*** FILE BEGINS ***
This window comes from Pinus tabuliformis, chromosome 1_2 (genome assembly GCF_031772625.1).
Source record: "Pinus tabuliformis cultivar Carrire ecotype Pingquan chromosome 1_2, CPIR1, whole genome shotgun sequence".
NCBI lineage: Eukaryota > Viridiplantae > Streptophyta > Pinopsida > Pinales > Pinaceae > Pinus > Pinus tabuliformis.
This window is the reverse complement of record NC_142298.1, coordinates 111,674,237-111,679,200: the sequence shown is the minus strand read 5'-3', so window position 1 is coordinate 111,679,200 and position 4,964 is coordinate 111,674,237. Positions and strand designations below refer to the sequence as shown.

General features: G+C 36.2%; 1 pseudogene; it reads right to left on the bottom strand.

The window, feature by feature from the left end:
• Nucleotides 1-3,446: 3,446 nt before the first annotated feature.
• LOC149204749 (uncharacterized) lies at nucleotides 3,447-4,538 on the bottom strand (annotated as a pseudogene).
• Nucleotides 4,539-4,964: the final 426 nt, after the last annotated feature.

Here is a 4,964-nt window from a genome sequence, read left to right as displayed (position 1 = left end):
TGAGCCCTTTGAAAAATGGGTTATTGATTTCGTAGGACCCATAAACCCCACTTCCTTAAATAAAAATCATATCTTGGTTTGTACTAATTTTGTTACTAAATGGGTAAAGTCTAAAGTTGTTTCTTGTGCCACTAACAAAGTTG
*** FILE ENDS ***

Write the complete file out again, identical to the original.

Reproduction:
This window comes from Pinus tabuliformis, chromosome 1_2 (genome assembly GCF_031772625.1).
Source record: "Pinus tabuliformis cultivar Carrire ecotype Pingquan chromosome 1_2, CPIR1, whole genome shotgun sequence".
NCBI lineage: Eukaryota > Viridiplantae > Streptophyta > Pinopsida > Pinales > Pinaceae > Pinus > Pinus tabuliformis.
This window is the reverse complement of record NC_142298.1, coordinates 111,674,237-111,679,200: the sequence shown is the minus strand read 5'-3', so window position 1 is coordinate 111,679,200 and position 4,964 is coordinate 111,674,237. Positions and strand designations below refer to the sequence as shown.

General features: G+C 36.2%; 1 pseudogene; it reads right to left on the bottom strand.

The window, feature by feature from the left end:
• Nucleotides 1-3,446: 3,446 nt before the first annotated feature.
• LOC149204749 (uncharacterized) lies at nucleotides 3,447-4,538 on the bottom strand (annotated as a pseudogene).
• Nucleotides 4,539-4,964: the final 426 nt, after the last annotated feature.

Here is a 4,964-nt window from a genome sequence, read left to right as displayed (position 1 = left end):
TGAGCCCTTTGAAAAATGGGTTATTGATTTCGTAGGACCCATAAACCCCACTTCCTTAAATAAAAATCATATCTTGGTTTGTACTAATTTTGTTACTAAATGGGTAAAGTCTAAAGTTGTTTCTTGTGCCACTAACAAAGTTG